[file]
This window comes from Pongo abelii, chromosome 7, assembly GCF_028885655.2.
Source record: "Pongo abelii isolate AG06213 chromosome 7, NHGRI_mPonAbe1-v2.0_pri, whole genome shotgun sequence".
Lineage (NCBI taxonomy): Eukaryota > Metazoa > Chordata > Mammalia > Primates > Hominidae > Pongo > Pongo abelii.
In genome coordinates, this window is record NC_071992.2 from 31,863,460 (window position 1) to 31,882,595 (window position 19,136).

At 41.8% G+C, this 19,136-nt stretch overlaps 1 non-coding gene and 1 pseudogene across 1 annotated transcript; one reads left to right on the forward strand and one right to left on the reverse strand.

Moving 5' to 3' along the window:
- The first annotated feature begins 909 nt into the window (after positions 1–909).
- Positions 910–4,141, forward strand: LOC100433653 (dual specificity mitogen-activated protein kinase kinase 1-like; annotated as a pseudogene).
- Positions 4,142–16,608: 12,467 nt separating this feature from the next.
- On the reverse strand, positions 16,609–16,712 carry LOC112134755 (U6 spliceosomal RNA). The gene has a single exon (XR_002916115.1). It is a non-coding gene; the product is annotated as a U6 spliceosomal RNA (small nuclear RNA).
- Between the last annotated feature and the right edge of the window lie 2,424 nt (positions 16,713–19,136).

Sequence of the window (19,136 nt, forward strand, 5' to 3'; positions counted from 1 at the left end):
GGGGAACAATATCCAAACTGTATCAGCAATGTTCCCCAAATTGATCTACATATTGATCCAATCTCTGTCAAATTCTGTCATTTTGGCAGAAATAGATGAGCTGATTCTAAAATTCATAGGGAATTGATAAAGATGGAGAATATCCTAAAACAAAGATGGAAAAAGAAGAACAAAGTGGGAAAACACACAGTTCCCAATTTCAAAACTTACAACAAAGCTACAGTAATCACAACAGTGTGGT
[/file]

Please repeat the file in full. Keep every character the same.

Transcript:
This window comes from Pongo abelii, chromosome 7, assembly GCF_028885655.2.
Source record: "Pongo abelii isolate AG06213 chromosome 7, NHGRI_mPonAbe1-v2.0_pri, whole genome shotgun sequence".
Lineage (NCBI taxonomy): Eukaryota > Metazoa > Chordata > Mammalia > Primates > Hominidae > Pongo > Pongo abelii.
In genome coordinates, this window is record NC_071992.2 from 31,863,460 (window position 1) to 31,882,595 (window position 19,136).

At 41.8% G+C, this 19,136-nt stretch overlaps 1 non-coding gene and 1 pseudogene across 1 annotated transcript; one reads left to right on the forward strand and one right to left on the reverse strand.

Moving 5' to 3' along the window:
- The first annotated feature begins 909 nt into the window (after positions 1–909).
- Positions 910–4,141, forward strand: LOC100433653 (dual specificity mitogen-activated protein kinase kinase 1-like; annotated as a pseudogene).
- Positions 4,142–16,608: 12,467 nt separating this feature from the next.
- On the reverse strand, positions 16,609–16,712 carry LOC112134755 (U6 spliceosomal RNA). The gene has a single exon (XR_002916115.1). It is a non-coding gene; the product is annotated as a U6 spliceosomal RNA (small nuclear RNA).
- Between the last annotated feature and the right edge of the window lie 2,424 nt (positions 16,713–19,136).

Sequence of the window (19,136 nt, forward strand, 5' to 3'; positions counted from 1 at the left end):
GGGGAACAATATCCAAACTGTATCAGCAATGTTCCCCAAATTGATCTACATATTGATCCAATCTCTGTCAAATTCTGTCATTTTGGCAGAAATAGATGAGCTGATTCTAAAATTCATAGGGAATTGATAAAGATGGAGAATATCCTAAAACAAAGATGGAAAAAGAAGAACAAAGTGGGAAAACACACAGTTCCCAATTTCAAAACTTACAACAAAGCTACAGTAATCACAACAGTGTGGT